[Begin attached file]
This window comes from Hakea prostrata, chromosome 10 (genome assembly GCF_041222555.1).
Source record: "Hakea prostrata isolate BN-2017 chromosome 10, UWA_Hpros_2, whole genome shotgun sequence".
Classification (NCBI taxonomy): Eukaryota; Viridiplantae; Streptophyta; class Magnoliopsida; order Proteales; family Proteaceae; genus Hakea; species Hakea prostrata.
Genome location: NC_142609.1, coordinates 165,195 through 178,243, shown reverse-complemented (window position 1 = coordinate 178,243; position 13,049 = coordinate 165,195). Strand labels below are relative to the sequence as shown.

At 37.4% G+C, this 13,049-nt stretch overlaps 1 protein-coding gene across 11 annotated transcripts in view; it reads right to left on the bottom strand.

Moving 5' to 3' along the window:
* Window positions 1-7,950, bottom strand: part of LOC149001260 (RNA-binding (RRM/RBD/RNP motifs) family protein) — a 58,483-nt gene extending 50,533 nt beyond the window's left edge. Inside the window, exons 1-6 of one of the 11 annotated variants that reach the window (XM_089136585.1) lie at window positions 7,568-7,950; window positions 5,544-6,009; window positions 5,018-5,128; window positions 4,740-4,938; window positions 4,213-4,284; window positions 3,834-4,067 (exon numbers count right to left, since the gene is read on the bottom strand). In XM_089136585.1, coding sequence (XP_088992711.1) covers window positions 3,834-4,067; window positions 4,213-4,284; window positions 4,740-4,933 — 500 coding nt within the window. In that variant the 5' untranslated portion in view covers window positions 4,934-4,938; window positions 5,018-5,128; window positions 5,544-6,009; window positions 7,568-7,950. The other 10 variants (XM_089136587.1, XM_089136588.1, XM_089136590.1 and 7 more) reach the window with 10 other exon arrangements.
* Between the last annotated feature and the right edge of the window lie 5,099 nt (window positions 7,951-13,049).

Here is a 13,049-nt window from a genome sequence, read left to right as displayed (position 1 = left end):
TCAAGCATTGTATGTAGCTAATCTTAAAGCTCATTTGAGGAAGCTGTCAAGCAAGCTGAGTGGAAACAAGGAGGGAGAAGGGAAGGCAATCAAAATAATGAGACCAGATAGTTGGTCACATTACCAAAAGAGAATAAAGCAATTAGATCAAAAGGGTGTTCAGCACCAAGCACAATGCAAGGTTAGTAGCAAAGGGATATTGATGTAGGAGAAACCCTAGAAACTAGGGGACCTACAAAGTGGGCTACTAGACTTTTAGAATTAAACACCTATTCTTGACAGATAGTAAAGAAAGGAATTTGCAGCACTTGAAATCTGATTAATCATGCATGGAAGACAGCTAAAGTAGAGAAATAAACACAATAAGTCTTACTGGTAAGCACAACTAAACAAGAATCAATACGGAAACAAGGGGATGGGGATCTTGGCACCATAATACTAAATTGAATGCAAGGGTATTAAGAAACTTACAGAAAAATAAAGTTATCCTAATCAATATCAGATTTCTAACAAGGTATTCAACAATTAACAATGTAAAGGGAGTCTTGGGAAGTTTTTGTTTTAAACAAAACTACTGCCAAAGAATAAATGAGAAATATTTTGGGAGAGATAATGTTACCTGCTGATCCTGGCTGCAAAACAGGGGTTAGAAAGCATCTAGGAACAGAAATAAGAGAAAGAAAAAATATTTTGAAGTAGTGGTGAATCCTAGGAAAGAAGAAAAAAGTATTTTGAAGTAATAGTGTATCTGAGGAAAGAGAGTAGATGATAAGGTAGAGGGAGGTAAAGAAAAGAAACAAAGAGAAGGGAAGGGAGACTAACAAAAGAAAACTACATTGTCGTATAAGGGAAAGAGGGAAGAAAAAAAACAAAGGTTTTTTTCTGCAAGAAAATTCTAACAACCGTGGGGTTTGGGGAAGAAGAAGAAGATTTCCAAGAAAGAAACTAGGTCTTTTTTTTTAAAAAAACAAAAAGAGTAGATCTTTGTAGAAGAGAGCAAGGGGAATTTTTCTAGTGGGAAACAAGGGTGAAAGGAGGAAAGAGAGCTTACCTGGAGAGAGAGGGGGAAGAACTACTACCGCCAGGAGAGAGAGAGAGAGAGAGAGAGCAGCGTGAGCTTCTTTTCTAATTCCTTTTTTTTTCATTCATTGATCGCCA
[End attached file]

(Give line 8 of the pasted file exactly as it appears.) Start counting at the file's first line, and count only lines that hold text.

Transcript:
* Between the last annotated feature and the right edge of the window lie 5,099 nt (window positions 7,951-13,049).